I keep hearing that ya’ll want more photos of the house, and yesterday we got a shipment of plants in, so maybe this is a good time to send out an update on what’s happening with Casa Nana. Mind you, we’re still up in Connecticut, watching hostas and irises bloom, so we’re not in such a tropical state of mind right now. Our house north of the border is much more green than the one in tropical Mérida, where plants are taking hold, except when they are not. These images were sent yesterday by the architect’s staff, a reminder of the old foto Fridays we enjoyed during construction.
So here’s a photo report for the rest of the world.
Not only did we plant a tree on the street, but we’re lining the service roof with potted plants, specimens that won’t need lots of water. The cacti along the sides might somewhat discourage roof-hoppers.
This is the center courtyard, which divides the front of the house and the kitchen/media room. Perviously, these were interior rooms with no access to light and air. Boy, are they getting light and air now, and all of natures other elements. The center courtyard takes up the entire width of the house, with a bridge above to shelter the limestone walkway, which is part of the casa’s center hallway. Salvador Reyes Ríos and Josefina Larraín divided the courtyard into a wet side and a dry side. Both sides seem to be doing well as the plants take hold. A Flor de
Maya Mayo tree stands where the matriarch of the house, Dolores, once slept. Paul says the graceful contours of the tree reminds him of a certain Italian oil painting.
The backyard is coming along. We have an underground soaker system for the plants, and it has been adjusted and readjusted to reach all the plantings. A foxtail palm in the center will grow into prominence, giving the yard an anchor point. The “Buddha pond” has been a challenge, but we’re assured that we have to be patient as the water plants grow in before they resemble the demonstration gardens we saw. Guppies and mollies are reproducing in an ecosystem where they eat mosquito larvae and keep the water from stagnating. Its naturalistic design is contrasted with the clear water of the pool that runs perpendicular. I think back to where we first got the idea of having a pond. It was another blog, Bla…Bla…Bla…Ginger!, which inspired us early on. Re-reading Jonna’s post, I’m reminded that these ponds are a lot of work. I’m reminded that everything will be a lot of work, forever.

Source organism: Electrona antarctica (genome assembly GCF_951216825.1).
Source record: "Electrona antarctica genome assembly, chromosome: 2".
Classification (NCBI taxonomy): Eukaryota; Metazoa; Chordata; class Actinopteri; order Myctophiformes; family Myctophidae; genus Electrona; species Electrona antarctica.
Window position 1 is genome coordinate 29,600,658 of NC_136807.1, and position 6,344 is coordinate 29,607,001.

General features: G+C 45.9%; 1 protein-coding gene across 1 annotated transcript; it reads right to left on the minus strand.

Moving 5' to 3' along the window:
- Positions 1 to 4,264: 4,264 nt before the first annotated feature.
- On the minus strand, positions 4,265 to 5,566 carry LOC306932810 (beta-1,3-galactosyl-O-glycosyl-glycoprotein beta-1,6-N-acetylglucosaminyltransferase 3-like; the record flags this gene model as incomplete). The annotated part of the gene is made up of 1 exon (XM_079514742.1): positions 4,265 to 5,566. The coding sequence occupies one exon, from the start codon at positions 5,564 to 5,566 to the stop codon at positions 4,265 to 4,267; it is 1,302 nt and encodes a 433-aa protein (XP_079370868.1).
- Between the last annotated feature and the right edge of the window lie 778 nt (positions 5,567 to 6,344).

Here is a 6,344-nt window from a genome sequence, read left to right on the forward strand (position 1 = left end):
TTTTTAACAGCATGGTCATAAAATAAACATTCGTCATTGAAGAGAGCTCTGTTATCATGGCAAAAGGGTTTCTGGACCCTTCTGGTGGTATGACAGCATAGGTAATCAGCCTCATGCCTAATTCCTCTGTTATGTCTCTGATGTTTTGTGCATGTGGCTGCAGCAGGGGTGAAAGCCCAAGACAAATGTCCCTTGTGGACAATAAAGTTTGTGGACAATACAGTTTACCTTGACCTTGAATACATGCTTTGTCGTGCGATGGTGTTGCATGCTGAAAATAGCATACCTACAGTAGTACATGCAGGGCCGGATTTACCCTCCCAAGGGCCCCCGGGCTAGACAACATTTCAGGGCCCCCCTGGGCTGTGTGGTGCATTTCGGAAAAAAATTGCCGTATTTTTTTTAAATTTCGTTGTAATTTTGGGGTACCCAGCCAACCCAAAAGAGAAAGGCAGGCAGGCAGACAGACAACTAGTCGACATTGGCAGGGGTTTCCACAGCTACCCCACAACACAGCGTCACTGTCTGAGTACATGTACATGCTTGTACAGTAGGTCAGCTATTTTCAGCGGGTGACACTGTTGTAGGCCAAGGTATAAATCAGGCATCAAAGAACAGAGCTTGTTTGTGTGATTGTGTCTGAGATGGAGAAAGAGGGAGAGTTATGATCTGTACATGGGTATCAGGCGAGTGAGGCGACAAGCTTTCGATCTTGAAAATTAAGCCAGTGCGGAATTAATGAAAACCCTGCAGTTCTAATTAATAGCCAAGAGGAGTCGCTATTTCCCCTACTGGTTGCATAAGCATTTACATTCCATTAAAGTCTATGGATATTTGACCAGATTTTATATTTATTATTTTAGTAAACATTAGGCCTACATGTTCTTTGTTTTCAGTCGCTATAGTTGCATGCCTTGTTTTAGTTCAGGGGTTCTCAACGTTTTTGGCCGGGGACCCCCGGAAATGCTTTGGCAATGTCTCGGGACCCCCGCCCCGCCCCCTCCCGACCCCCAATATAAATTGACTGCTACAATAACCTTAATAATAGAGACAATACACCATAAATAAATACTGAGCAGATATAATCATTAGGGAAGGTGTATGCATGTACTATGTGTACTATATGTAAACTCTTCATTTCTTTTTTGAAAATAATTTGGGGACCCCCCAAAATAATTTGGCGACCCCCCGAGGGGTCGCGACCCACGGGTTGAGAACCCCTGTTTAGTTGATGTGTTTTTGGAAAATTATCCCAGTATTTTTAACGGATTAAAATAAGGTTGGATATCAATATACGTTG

The rear pond, in a tiny square niche that’s behind the casita out back, is one of our favorite spots. There’s a rock garden that you can view from a sunken tub. Like the other ponds, it’s fed by a stone caño. If we’re successful growing some green up the sides, we’ll be able to call this our “green cube.”
A smaller niche is on the other side of the casita, this one between the master bath and laundry room. We can hang towels here, too.
There are also planters along the terraces upstairs, some with herbs, and some with more lush foliage. There are also hard-to-get-to pots behind the exercise/yoga/nap/art/timeout studio that we’ve lost track of.
By the time we return to Mérida in late August, we expect much more green. April showers bring May flowers. Move that old rhyme up a few months and you understand the rhythms of Yucatán. Meanwhile, it’s back to tending our hostas and irises in coastal Connecticut.